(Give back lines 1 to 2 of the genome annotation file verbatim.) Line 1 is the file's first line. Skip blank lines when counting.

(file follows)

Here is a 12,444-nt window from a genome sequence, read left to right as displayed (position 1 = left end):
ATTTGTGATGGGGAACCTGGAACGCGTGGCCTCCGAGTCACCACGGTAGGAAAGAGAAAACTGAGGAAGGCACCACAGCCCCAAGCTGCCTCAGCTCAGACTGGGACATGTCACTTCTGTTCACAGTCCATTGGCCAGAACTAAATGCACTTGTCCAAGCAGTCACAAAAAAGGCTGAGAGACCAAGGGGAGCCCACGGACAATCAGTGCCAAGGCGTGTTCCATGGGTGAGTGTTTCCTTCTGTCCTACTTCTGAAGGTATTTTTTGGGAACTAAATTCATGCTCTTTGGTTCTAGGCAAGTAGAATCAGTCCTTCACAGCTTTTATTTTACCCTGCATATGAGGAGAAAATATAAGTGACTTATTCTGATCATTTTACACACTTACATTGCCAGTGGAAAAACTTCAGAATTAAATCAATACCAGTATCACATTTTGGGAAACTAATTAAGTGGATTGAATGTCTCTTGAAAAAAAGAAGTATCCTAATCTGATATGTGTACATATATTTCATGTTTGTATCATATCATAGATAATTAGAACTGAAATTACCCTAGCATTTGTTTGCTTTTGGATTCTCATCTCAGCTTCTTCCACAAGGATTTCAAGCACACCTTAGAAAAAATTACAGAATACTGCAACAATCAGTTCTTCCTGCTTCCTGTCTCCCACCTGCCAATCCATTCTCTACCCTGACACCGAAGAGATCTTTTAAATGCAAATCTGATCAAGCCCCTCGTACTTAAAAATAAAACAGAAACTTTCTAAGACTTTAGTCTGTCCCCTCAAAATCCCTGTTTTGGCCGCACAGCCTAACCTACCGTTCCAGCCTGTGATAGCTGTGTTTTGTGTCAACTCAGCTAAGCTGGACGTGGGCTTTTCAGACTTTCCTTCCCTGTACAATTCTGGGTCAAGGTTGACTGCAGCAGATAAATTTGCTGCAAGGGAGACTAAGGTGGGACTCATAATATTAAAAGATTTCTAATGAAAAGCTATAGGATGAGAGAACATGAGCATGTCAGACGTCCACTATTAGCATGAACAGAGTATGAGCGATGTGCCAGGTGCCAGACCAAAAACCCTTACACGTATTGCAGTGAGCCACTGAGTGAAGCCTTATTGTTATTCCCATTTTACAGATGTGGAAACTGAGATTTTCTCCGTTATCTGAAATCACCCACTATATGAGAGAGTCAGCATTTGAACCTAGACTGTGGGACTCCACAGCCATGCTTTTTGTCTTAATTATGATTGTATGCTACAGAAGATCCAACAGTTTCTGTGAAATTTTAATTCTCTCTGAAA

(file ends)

Here is a 12,444-nt window from a genome sequence, read left to right as displayed (position 1 = left end):
ATTTGTGATGGGGAACCTGGAACGCGTGGCCTCCGAGTCACCACGGTAGGAAAGAGAAAACTGAGGAAGGCACCACAGCCCCAAGCTGCCTCAGCTCAGACTGGGACATGTCACTTCTGTTCACAGTCCATTGGCCAGAACTAAATGCACTTGTCCAAGCAGTCACAAAAAAGGCTGAGAGACCAAGGGGAGCCCACGGACAATCAGTGCCAAGGCGTGTTCCATGGGTGAGTGTTTCCTTCTGTCCTACTTCTGAAGGTATTTTTTGGGAACTAAATTCATGCTCTTTGGTTCTAGGCAAGTAGAATCAGTCCTTCACAGCTTTTATTTTACCCTGCATATGAGGAGAAAATATAAGTGACTTATTCTGATCATTTTACACACTTACATTGCCAGTGGAAAAACTTCAGAATTAAATCAATACCAGTATCACATTTTGGGAAACTAATTAAGTGGATTGAATGTCTCTTGAAAAAAAGAAGTATCCTAATCTGATATGTGTACATATATTTCATGTTTGTATCATATCATAGATAATTAGAACTGAAATTACCCTAGCATTTGTTTGCTTTTGGATTCTCATCTCAGCTTCTTCCACAAGGATTTCAAGCACACCTTAGAAAAAATTACAGAATACTGCAACAATCAGTTCTTCCTGCTTCCTGTCTCCCACCTGCCAATCCATTCTCTACCCTGACACCGAAGAGATCTTTTAAATGCAAATCTGATCAAGCCCCTCGTACTTAAAAATAAAACAGAAACTTTCTAAGACTTTAGTCTGTCCCCTCAAAATCCCTGTTTTGGCCGCACAGCCTAACCTACCGTTCCAGCCTGTGATAGCTGTGTTTTGTGTCAACTCAGCTAAGCTGGACGTGGGCTTTTCAGACTTTCCTTCCCTGTACAATTCTGGGTCAAGGTTGACTGCAGCAGATAAATTTGCTGCAAGGGAGACTAAGGTGGGACTCATAATATTAAAAGATTTCTAATGAAAAGCTATAGGATGAGAGAACATGAGCATGTCAGACGTCCACTATTAGCATGAACAGAGTATGAGCGATGTGCCAGGTGCCAGACCAAAAACCCTTACACGTATTGCAGTGAGCCACTGAGTGAAGCCTTATTGTTATTCCCATTTTACAGATGTGGAAACTGAGATTTTCTCCGTTATCTGAAATCACCCACTATATGAGAGAGTCAGCATTTGAACCTAGACTGTGGGACTCCACAGCCATGCTTTTTGTCTTAATTATGATTGTATGCTACAGAAGATCCAACAGTTTCTGTGAAATTTTAATTCTCTCTGAAA